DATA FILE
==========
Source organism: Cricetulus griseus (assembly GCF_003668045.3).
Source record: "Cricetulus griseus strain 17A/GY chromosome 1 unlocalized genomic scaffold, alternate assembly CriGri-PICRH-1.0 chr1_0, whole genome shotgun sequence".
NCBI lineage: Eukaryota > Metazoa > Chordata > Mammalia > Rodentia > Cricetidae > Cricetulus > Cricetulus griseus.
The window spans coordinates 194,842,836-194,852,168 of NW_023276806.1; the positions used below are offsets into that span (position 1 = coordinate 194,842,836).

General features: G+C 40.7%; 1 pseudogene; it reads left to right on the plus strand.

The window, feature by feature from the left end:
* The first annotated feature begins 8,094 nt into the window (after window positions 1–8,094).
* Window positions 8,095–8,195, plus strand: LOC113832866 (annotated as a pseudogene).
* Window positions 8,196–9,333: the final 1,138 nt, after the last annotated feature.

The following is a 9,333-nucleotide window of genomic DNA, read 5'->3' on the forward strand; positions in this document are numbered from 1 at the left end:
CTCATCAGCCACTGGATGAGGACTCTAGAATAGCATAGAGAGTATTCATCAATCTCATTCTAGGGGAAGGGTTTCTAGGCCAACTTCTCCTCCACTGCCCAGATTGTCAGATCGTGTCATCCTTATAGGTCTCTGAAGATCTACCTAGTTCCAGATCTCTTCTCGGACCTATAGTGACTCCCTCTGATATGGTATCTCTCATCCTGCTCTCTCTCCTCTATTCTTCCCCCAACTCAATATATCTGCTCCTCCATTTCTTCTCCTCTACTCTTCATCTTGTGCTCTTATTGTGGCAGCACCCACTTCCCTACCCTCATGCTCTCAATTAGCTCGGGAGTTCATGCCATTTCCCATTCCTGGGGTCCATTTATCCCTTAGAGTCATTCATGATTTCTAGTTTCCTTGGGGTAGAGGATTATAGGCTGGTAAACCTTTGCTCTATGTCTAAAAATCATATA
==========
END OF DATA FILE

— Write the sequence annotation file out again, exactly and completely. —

Source organism: Cricetulus griseus (assembly GCF_003668045.3).
Source record: "Cricetulus griseus strain 17A/GY chromosome 1 unlocalized genomic scaffold, alternate assembly CriGri-PICRH-1.0 chr1_0, whole genome shotgun sequence".
NCBI lineage: Eukaryota > Metazoa > Chordata > Mammalia > Rodentia > Cricetidae > Cricetulus > Cricetulus griseus.
The window spans coordinates 194,842,836-194,852,168 of NW_023276806.1; the positions used below are offsets into that span (position 1 = coordinate 194,842,836).

General features: G+C 40.7%; 1 pseudogene; it reads left to right on the plus strand.

The window, feature by feature from the left end:
* The first annotated feature begins 8,094 nt into the window (after window positions 1–8,094).
* Window positions 8,095–8,195, plus strand: LOC113832866 (annotated as a pseudogene).
* Window positions 8,196–9,333: the final 1,138 nt, after the last annotated feature.

The following is a 9,333-nucleotide window of genomic DNA, read 5'->3' on the forward strand; positions in this document are numbered from 1 at the left end:
CTCATCAGCCACTGGATGAGGACTCTAGAATAGCATAGAGAGTATTCATCAATCTCATTCTAGGGGAAGGGTTTCTAGGCCAACTTCTCCTCCACTGCCCAGATTGTCAGATCGTGTCATCCTTATAGGTCTCTGAAGATCTACCTAGTTCCAGATCTCTTCTCGGACCTATAGTGACTCCCTCTGATATGGTATCTCTCATCCTGCTCTCTCTCCTCTATTCTTCCCCCAACTCAATATATCTGCTCCTCCATTTCTTCTCCTCTACTCTTCATCTTGTGCTCTTATTGTGGCAGCACCCACTTCCCTACCCTCATGCTCTCAATTAGCTCGGGAGTTCATGCCATTTCCCATTCCTGGGGTCCATTTATCCCTTAGAGTCATTCATGATTTCTAGTTTCCTTGGGGTAGAGGATTATAGGCTGGTAAACCTTTGCTCTATGTCTAAAAATCATATA